Tuesday, November 7, 2017

An Emergency Fund... Do It Anyway

I've almost finished preparing these shoe boxes to be sent to two girls somewhere in the world via the charity Samaritan's Purse. I enjoy picking out all of the gifts that go inside each box, I enjoy imagining the excited faces of the little girls who will receive these present-packed boxes and the lesson I hope to instill in my daughters of gratitude, giving and awareness of others in the world.  But there is one thing that I don't love to do in regards to these shoe boxes - wrapping them! I honestly dread having to sit and wrap the lids separately from the actual box.  Why?  I'm not sure... but I simply don't... like... to... do... it... and yet, I still do it anyway.

Sometimes we have to do things we simply don't like or want to do, right?  I've been thinking all day about a comment that someone posted on a financial Facebook page that I follow. Just FYI, by "ef", she means an emergency fund.

The lady posted the following:
"Hi question about ef. How do you know which amount to aim for (£500-1000)? For instance, we own our home, within the last three years we have bought new most are appliances. My dh car is fair to say going to need to be replaced possibly in the next year. Mine is fine. But I don't think we'd need £1000 ef we have some money at aside for his new car already.
I could see the reason behind having a higher ef if we had older, more unreliable items in our life but not as it stands."

I replied: 
Hi, emergency funds are saved for unexpected occasions in your life, like job loss and isn’t necessarily just there to use to replace things that need replaced or repaired. Determining how much you have saved in an emergency fund depends on how many dependents there are in your family and how much risk you’re willing to take. You should also have sinking funds for things like Patricia mentioned: boiler service and repair, new-to-you car fund, MOT and annual service, House expenditures, holidays, birthdays, gifts for others, etc. These are expected expenses, things you know will eventually happen or are very likely to happen in the future. DR says we should have 3-6 months of expenses saved in an emergency fund. Hope this helps.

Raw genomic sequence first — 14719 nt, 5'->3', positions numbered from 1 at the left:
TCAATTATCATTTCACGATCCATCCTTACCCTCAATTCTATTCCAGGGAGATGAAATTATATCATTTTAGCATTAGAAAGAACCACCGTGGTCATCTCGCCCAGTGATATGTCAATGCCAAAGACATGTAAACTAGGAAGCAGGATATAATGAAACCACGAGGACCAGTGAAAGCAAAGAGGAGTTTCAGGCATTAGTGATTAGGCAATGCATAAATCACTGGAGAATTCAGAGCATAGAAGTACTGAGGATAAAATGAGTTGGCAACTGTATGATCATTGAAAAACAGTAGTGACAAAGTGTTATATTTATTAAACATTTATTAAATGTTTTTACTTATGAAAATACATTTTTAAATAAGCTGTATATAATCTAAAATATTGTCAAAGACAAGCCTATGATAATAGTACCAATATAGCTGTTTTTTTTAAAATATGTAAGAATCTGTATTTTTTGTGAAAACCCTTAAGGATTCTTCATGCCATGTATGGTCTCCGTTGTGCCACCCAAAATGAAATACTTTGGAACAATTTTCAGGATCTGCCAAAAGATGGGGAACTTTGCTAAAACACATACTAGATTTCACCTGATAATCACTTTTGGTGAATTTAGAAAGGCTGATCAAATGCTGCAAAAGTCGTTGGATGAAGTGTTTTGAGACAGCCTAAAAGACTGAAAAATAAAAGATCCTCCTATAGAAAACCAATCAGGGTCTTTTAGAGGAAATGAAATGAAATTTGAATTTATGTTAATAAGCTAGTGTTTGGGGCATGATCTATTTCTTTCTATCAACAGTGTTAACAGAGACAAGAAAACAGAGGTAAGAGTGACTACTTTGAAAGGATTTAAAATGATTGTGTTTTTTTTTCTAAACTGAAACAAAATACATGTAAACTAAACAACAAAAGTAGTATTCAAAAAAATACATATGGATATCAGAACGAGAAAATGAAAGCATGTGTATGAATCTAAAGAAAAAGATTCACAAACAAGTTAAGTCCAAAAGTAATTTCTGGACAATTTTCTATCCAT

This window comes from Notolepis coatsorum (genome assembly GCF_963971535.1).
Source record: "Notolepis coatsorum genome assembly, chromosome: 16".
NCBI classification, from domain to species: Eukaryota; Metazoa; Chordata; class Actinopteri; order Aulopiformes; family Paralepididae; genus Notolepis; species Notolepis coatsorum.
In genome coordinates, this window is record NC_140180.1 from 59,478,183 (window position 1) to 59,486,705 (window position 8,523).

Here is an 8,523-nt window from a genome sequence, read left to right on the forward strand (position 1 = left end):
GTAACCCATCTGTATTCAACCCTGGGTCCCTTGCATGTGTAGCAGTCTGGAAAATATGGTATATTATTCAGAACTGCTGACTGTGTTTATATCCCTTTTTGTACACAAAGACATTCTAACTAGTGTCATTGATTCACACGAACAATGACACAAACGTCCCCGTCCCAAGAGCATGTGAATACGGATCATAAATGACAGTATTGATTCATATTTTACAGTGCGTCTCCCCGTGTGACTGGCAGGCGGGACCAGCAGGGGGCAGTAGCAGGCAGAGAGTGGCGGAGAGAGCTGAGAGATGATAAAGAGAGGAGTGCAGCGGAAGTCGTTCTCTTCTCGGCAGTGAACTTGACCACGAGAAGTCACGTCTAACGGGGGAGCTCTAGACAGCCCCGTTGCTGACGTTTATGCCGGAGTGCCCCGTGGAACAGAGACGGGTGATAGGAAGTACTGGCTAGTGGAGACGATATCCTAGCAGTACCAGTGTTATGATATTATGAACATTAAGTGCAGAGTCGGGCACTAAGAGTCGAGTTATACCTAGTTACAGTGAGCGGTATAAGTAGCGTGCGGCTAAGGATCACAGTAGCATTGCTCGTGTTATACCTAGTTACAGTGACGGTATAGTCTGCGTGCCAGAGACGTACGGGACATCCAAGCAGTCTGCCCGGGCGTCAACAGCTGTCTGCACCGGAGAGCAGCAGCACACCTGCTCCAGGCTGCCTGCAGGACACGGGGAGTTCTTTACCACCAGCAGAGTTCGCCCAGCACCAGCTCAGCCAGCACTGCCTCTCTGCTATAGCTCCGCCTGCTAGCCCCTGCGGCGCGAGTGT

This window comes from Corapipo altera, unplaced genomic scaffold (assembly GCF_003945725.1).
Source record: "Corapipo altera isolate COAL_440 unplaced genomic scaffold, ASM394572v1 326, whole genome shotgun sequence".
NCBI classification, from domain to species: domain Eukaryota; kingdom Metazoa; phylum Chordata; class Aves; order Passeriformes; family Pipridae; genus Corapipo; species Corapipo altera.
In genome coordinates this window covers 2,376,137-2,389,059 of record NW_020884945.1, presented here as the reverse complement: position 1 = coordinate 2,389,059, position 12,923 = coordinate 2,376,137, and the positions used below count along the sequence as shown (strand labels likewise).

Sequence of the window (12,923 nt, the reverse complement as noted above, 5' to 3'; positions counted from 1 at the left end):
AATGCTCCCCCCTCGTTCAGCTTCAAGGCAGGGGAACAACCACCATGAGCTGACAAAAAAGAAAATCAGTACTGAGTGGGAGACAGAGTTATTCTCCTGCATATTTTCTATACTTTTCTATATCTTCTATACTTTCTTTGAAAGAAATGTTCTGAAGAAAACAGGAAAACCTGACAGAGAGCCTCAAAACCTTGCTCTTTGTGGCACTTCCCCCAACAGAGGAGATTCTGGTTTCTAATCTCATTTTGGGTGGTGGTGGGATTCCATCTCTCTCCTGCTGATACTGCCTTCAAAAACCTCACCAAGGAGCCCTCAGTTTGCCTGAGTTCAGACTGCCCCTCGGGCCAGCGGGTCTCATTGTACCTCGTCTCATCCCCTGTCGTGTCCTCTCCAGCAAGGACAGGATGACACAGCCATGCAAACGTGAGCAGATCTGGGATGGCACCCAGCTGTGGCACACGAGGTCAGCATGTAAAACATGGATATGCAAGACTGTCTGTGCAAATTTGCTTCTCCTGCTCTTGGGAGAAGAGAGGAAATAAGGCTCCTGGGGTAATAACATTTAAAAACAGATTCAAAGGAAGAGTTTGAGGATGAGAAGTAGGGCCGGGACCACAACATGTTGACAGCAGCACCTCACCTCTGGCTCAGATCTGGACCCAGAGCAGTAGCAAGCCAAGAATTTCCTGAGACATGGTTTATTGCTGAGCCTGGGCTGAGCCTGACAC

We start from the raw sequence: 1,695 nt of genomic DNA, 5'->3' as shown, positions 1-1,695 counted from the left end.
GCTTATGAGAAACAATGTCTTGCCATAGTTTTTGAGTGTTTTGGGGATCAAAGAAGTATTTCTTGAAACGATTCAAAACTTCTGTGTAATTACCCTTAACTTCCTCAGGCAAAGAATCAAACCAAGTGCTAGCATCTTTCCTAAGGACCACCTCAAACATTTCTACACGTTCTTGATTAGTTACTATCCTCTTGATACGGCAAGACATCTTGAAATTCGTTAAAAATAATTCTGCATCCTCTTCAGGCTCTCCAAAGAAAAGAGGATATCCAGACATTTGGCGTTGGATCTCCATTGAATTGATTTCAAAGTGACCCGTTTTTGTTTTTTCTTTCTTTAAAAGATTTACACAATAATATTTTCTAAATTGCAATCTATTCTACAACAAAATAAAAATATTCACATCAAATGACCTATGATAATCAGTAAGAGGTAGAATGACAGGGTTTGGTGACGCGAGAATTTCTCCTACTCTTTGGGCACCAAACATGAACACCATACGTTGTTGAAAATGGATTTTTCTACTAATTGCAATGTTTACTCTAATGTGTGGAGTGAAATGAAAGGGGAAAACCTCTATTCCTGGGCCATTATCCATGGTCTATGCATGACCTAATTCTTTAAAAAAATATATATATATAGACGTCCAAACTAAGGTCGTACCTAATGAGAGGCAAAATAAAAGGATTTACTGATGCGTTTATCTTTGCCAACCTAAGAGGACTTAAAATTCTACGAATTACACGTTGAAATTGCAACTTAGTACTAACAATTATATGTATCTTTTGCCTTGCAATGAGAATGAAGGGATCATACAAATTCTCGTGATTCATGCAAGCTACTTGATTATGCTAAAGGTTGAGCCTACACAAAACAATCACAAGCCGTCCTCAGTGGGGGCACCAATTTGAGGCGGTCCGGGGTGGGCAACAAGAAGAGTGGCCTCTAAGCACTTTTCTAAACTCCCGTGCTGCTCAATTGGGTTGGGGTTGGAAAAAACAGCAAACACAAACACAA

I hope this helps you, too.  I'm going to ask you something... how much do you have in your emergency fund? (Please tell me you have something saved for a "rainy day".)  Initially a good place to start is to aim for £1,000, then after paying off all debts except your mortgage, boost your emergency fund to 3-6 months of expenses.  I am not a financial expert, nor qualified in any way, but I do follow the advice of Dave Ramsey, an American financial adviser.  

The lady above didn't seem to understand the importance of having an emergency fund, otherwise she would have been motivated to do something that she doesn't seem to really want to do.  You know what?  I don't really want to find ways to save money every day. But I do. I don't really want to say "no" to buying things I really want... but I do. I don't really want to just have money "sitting" in an account just in case when I could be spending it on things to enjoy now... but I do.

If you don't have money in an account set aside for life's emergencies, I want to urge you to start today... yep, even prior to Christmas.  How can you start or boost your emergency fund today? Decide what your first goal for an emergency fund is: is it £500, £1000, or 3 months to 6 months of expenses? Create a spending plan (aka "budget") and allocate an amount from each month's wages to build to this goal.  Are there items in your house you can sell? Even if it's only worth a few quid; it all adds up!  Perhaps you have some money in an account already but it hasn't been dogeared for anything yet... you can either put it in another account or simply take a mental note that this amount isn't for spending unless it's an emergency.  Perhaps you can work extra shifts and put that extra money towards your emergency fund.  Maybe you have other ideas!

I honestly want the best for you and your family.  Having an emergency fund may seem strange or difficult.  You know what?! It's worth the extra work and all the saying "no"s for peace of mind, right?  Do it anyway.

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